However, the rally could prove short-lived as uncertainty over a possible “Brexit” (Britain leaving the EU) and a possible Scoxit (a re-run of the Scottish referendum) looming ahead over the next two years.

Commenting on the result, Bill O’Neill, Head of the UK Investment Office at UBS Wealth Management, said that the odds “were stacked against such a decisive outcome. This result is far less complicated than the markets’ worst fears. But we are still dealing with a government with a miniscule working majority at best.

“Once people acclimatise to the certain outcome eyes will immediately turn to the challenges lying ahead. Brexit and Scoxit will now become chief concerns.

“The question on politicians’ lips will be ‘can the newly vindicated Cameron hold the line against a resurgent set of backbenchers?’ The UKIP rise has been substantial and this sends a clear anti-EU message. Without the Lib Dems in place to water down opposition, a more robust approach on the EU Referendum could emerge.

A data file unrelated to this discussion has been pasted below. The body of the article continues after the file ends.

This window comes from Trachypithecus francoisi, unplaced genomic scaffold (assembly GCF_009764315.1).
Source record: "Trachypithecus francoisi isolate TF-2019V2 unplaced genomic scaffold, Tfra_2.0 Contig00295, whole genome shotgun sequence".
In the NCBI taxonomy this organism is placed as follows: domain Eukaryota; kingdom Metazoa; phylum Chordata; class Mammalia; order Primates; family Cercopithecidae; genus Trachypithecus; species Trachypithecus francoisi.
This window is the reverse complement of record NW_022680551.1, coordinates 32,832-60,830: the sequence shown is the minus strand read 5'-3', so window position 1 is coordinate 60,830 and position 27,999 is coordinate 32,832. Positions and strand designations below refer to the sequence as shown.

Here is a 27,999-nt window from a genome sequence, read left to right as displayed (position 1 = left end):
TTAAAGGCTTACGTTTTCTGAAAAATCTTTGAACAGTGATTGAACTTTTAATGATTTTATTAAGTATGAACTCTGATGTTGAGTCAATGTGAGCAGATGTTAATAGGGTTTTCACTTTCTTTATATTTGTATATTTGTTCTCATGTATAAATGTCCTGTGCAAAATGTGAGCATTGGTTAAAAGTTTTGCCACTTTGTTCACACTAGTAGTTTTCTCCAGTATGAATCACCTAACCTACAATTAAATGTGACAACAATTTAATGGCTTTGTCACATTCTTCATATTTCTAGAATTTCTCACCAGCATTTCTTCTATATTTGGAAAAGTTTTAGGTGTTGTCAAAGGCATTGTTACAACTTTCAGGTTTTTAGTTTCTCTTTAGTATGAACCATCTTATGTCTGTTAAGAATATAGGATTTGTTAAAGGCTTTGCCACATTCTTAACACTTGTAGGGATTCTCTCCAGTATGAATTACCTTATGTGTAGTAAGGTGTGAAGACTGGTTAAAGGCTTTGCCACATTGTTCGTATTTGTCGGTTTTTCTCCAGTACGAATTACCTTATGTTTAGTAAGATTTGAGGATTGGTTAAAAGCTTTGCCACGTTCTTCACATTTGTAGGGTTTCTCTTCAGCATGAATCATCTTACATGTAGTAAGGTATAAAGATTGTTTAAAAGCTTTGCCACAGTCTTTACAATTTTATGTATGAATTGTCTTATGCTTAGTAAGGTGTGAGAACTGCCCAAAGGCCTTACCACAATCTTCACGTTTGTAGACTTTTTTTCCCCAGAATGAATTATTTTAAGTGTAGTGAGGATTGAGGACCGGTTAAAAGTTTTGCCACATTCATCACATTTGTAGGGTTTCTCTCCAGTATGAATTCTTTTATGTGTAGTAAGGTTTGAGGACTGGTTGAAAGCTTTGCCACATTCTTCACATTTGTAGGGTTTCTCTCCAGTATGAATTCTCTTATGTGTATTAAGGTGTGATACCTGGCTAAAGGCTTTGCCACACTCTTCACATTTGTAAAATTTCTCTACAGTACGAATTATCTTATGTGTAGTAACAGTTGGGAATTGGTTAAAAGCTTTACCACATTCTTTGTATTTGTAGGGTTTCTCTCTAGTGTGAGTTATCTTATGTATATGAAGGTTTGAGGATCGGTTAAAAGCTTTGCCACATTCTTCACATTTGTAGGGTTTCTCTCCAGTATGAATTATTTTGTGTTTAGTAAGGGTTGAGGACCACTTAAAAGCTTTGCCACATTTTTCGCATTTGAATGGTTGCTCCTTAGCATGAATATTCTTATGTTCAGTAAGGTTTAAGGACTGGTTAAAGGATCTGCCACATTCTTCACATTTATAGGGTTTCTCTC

“Markets will respond swiftly today and in the coming days. With certainty will come a renewed confidence from investors in a more stable and transparent policy climate. For now, let’s enjoy the relief rally.

“A renewed commitment to austerity should support gilts.

“The good news is that the current fiscal trajectory remains firmly in place. Importantly, the Bank of England will not be confronted by a change in the fiscal framework. This could prompt lower for longer interest rates.”


What credibility is left in opinion polling? For weeks the polls pointed to Labour and the Tories locked in a deadly embrace with no sign of any Tory upsurge.